Sandra Vasecka, candidate for Ward 6, also had thoughts on the city’s fiduciary habits.
“The spending is out of control here,” she said. “We don’t have a revenue problem, we have a spending problem.”
Ramos has used the exact phrase numerous times, in multiple interviews, letters to the editor, and most notably at last year’s budget hearing, which Sperry said he attended. After observing that meeting, in which none of Ramos’ proposed cuts passed while scores of citizens protested increases in property taxes, he said he was further inspired to run.
But that same night almost made Ramos give up completely. He said he nearly quit the council after spending so much time sorting through the budget, only to get stonewalled. But rather than throwing in the towel, he said he’s taking the opportunity to try to stack the council with more like-minded people and make some headway on his ideas.
“I hate going into the council meetings, I really do. I legitimately get anxious and nervous and I don’t like it, and I don’t enjoy it,” he said. “But I’ve seen my role as to bring the hard questions no one else is going to ask and bring attention to issues that would have been swept under the rug if I wasn’t there.”
Engen, who has served as mayor since 2006, said he wasn't concerned by the threat of candidates successfully attacking his tenure, pointing out he handily won re-election in 2017 with 58% of the vote. But he said the current council doesn't always work in unison, and he's open to working with anyone elected to council.
"As I always have, I take all comers," Engen said. "If you want to talk with me about trying to move an agenda forward, I'm happy to have those conversations."
Jim Lopach, a retired University of Montana political science professor specializing in local government, and co-author of Missoula’s city charter, said he has seen the politics of Missoula becoming a reflection of the nation at large: Representatives are polarized and refuse to compromise, leaving the majority party with unabated control.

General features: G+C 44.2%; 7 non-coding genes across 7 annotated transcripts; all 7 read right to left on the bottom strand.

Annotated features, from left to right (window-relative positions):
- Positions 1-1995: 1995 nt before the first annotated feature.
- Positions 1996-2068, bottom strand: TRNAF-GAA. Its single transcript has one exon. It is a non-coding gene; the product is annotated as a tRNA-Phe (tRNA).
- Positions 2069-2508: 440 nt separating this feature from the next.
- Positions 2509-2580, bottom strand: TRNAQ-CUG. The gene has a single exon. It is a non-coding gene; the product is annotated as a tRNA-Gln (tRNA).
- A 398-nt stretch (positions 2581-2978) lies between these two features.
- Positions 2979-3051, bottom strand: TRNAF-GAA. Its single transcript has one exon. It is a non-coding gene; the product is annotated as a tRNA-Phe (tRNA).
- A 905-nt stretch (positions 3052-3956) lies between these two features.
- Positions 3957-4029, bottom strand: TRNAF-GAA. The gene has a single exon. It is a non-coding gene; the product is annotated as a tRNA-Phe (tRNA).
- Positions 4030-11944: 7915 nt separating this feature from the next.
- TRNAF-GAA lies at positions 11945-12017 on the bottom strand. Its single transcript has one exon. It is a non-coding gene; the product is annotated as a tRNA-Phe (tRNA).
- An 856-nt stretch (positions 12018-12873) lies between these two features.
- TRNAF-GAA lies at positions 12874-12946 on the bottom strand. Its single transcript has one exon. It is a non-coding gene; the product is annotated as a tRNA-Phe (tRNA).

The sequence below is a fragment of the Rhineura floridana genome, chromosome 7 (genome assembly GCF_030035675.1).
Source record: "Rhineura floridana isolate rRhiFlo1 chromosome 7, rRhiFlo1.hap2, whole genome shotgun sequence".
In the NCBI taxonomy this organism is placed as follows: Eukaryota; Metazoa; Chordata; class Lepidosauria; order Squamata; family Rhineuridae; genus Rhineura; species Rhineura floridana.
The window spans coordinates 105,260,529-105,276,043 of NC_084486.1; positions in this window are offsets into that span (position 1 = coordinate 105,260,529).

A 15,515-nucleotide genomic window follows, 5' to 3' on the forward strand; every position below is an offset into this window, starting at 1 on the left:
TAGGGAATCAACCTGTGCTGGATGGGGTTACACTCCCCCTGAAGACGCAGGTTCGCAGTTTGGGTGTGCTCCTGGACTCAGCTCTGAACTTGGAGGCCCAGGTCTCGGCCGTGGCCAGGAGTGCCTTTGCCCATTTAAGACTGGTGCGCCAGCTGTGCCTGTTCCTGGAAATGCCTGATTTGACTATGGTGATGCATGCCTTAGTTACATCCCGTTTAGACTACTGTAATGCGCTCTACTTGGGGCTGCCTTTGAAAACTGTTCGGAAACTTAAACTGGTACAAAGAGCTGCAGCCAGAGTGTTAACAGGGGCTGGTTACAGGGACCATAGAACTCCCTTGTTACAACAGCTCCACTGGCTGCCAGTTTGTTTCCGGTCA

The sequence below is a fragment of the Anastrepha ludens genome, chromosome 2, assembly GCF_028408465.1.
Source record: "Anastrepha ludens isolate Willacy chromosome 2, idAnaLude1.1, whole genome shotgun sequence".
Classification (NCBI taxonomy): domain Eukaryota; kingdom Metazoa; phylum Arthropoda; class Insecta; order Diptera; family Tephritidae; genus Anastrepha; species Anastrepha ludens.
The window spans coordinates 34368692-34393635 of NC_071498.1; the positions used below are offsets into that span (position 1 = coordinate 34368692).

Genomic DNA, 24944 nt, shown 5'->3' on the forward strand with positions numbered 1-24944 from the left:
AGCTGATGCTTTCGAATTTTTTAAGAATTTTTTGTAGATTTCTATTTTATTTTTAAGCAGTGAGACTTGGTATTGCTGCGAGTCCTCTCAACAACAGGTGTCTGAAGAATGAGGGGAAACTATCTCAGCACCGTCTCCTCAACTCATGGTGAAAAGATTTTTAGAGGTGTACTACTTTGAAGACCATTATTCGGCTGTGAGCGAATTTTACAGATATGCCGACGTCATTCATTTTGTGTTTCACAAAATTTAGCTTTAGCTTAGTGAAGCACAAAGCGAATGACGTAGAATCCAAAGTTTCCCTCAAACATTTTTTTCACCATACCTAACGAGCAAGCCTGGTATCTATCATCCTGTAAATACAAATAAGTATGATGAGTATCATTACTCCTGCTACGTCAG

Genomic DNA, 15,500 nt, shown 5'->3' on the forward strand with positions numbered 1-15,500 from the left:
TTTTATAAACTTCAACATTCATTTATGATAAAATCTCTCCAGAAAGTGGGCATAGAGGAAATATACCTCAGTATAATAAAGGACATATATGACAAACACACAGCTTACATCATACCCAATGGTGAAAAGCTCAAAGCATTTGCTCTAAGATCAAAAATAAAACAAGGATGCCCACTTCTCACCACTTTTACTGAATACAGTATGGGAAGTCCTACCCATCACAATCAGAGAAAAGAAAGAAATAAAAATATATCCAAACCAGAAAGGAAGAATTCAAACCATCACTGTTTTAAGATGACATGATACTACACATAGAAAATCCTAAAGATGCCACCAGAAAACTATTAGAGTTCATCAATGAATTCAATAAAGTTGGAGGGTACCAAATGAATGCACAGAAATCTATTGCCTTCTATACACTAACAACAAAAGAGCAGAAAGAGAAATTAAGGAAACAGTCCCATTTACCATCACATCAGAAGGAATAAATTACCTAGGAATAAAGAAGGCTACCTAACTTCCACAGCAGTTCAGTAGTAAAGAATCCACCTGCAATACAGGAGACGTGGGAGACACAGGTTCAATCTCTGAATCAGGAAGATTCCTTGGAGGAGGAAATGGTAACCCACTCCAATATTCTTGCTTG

“Some years back there was more diversity on the council in terms of political identification,” Lopach said. “It would be healthier if there was more vigorous discussion. If the liberals on council were a little left of center and the conservative was a little right of center, compromise could happen, but it kind of seems like a microcosm of the U.S. Congress where both sides are firmly set in the far wings of the political spectrum.”
Missoula is a city in which the mayor plays a major policy-making role, and acts as a moderator during City Council discussion, something that isn’t the case in every city, Lopach said. He noted that in a city like Missoula, that is economically progressive and eager to try to take on new policies through a growing government, the mayor would typically play the role of the implementer, carrying out the policies created by the council, rather than leading what is the de facto majority party on the council.
With the council being nearly unanimous in its ideology, he said having a mayor that controls the conversation can even further stifle minority opinions, like Ramos’. He also noted that Ramos’ attempt at creating his own political party of like-minded people was similar to how the original political parties were formed in the fledgling United States.
When Ramos first put out his call for candidates, he said about 80 people showed interest in doing it. He eventually winnowed it down to one candidate in each ward, saying he didn’t want multiple “change-makers” running in a given ward.
In Ward 3, Drew Iverson was initially part of Ramos’ Team Liberty, but parted ways due to what he called policy differences with Ramos.
“I wanted people to feel safe that when they vote for me, it’s not for someone else’s agenda,” Iverson said. “What they were doing, it seemed to me, was to work as a team, which I felt is also what Mayor Engen is doing. So it’s kind of like you’re on Jesse’s team or you’re on Mayor Engen’s team. And I didn’t think it should be like that.”